Author Topic: Drying Chiles  (Read 1556 times)

Offline HaagenDazs

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Drying Chiles
« on: July 25, 2010, 11:44:20 AM »
In our garden we have a few varieties of chiles this year.  Arbol, serrano, and jalapeno - at least those are the ones I would consider drying.  I had great luck last year drying my chile de arbol just by stringing them and hanging them in our kitchen, (pictured) but I'm wondering if I can dry the serrano and jalapenos the same way?  The fact that the serrano and jalapeno are bigger and meatier than the arbol chiles has me wondering if they will rot before they actually dry. 

Does anyone have any experience with this? 

I've already got several arbol chiles strung up in the window and the bottom ones are already half-dried.  :)


Offline Mike GadgetGeek Stock

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Re: Drying Chiles
« Reply #1 on: July 25, 2010, 01:21:26 PM »
In our garden we have a few varieties of chiles this year.  Arbol, serrano, and jalapeno - at least those are the ones I would consider drying.  I had great luck last year drying my chile de arbol just by stringing them and hanging them in our kitchen, (pictured) but I'm wondering if I can dry the serrano and jalapenos the same way?  The fact that the serrano and jalapeno are bigger and meatier than the arbol chiles has me wondering if they will rot before they actually dry.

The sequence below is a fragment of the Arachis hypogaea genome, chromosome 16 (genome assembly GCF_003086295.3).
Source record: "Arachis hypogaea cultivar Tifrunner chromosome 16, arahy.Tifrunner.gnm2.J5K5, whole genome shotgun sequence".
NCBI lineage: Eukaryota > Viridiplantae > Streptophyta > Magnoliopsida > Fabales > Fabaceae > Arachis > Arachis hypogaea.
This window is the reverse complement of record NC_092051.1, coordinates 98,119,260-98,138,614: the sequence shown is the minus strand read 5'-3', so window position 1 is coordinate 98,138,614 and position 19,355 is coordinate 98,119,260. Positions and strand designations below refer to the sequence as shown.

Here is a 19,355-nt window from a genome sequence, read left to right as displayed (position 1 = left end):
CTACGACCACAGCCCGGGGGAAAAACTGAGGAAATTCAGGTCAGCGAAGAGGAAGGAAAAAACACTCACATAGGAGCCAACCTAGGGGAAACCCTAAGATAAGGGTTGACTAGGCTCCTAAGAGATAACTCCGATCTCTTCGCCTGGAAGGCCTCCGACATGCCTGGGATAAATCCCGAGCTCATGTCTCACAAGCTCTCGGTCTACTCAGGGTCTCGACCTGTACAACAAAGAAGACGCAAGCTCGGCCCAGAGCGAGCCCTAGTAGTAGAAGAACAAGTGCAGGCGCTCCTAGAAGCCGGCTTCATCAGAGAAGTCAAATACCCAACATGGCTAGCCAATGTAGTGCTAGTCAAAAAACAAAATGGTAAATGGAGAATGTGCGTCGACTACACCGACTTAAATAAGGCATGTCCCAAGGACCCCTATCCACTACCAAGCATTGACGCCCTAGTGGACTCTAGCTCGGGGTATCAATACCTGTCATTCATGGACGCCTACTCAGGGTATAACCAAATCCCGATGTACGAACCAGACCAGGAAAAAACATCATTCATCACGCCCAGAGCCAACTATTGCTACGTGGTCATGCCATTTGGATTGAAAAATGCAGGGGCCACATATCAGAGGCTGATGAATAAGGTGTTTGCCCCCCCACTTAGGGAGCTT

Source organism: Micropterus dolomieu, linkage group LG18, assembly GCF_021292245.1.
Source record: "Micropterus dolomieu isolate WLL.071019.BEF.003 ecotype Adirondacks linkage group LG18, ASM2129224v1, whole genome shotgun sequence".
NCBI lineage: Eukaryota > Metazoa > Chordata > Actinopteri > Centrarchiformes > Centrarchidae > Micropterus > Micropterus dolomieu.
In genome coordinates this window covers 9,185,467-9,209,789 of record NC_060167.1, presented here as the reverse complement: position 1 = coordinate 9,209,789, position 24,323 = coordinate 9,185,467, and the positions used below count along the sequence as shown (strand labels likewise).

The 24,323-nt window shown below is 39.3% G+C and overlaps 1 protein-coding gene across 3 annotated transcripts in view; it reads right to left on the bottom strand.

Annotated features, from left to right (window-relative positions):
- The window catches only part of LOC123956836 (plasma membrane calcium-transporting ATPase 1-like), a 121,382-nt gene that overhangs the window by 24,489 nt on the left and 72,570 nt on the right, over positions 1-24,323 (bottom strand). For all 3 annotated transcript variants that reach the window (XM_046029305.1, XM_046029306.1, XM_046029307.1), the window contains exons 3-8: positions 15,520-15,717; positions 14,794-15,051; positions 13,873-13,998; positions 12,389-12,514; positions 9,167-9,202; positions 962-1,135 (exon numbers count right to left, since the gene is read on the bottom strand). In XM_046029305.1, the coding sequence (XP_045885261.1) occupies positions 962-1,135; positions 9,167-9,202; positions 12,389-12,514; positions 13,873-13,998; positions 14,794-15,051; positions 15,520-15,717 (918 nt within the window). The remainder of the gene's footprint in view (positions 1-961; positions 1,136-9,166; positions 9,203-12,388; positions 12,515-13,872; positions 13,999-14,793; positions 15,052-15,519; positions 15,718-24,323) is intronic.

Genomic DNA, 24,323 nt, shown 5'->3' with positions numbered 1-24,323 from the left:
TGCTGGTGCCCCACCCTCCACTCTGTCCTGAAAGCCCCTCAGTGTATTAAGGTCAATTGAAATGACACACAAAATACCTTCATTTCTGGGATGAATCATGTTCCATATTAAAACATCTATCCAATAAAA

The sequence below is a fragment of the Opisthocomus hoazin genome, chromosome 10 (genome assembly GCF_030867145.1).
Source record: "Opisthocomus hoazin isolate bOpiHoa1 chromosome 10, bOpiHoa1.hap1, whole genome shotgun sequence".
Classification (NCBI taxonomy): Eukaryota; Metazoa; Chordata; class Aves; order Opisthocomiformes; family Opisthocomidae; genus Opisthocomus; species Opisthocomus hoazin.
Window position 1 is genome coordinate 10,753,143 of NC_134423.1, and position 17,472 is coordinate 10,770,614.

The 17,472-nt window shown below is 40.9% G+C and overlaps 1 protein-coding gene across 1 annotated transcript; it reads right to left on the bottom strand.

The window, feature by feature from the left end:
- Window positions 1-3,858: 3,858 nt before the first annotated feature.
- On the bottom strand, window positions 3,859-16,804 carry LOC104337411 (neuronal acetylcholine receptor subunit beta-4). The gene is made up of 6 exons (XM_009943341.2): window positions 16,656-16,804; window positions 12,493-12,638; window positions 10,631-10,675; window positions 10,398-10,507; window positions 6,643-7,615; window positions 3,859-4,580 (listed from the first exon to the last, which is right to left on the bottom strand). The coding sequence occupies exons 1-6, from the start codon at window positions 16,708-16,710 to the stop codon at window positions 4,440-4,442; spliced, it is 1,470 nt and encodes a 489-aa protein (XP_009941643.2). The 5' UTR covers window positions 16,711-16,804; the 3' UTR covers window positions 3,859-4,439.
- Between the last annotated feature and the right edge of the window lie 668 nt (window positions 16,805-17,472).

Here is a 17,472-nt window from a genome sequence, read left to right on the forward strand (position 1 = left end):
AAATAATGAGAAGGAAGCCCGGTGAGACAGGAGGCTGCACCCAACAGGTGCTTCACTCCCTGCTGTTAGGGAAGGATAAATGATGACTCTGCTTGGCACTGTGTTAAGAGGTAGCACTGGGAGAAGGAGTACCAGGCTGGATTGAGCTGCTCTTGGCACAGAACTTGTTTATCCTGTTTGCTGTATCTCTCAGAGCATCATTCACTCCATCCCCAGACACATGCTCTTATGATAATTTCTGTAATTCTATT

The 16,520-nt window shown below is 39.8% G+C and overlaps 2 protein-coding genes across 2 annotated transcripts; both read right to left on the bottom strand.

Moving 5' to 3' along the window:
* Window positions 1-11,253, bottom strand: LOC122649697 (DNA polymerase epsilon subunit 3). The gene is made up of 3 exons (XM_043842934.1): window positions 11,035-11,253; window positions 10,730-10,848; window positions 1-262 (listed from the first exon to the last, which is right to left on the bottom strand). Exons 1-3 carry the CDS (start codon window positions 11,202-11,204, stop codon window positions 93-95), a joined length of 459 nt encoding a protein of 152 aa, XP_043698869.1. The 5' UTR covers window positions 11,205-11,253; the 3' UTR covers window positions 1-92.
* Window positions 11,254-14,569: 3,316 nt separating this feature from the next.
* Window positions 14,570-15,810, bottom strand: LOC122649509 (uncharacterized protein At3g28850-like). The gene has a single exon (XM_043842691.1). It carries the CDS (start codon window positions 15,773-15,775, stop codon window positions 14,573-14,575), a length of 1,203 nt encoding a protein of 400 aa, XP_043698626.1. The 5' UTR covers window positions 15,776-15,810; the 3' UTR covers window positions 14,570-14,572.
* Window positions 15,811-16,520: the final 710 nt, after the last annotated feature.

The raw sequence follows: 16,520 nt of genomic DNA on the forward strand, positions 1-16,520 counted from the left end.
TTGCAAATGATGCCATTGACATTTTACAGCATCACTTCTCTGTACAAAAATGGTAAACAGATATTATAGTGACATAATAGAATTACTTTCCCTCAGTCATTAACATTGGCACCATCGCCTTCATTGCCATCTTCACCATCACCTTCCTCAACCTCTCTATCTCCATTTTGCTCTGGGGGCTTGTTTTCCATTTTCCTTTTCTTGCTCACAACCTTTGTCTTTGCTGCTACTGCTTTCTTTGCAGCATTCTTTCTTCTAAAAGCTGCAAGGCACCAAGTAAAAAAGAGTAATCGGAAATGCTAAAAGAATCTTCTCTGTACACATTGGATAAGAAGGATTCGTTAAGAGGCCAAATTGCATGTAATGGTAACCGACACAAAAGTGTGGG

Does anyone have any experience with this? 

I've already got several arbol chiles strung up in the window and the bottom ones are already half-dried.  :)


I used to slit them with scissors before making a ristra to dry...  Just a small slit along the length of the chile will really speed up drying..

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Offline totm

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Re: Drying Chiles
« Reply #2 on: July 26, 2010, 07:19:58 AM »
I prefer a light smoke (especially with the habenero chiles).  Then just smash in to flakes.
"It's your last day on earth, what is your final bite to eat?" Eric Ripert

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Loundry

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Re: Drying Chiles
« Reply #3 on: August 15, 2010, 08:19:42 PM »
I always thought it would be difficult to dry chiles here in Georgia where it is so humid.  In New Mexico, you can leave a wet sponge on the counter and in an hour there will be nothing but dust.  My MIL makes beef jerky by leaving slices of raw salted meat hanging on clotheslines in the bedroom.  It's kind of freaky, but delicious.

 

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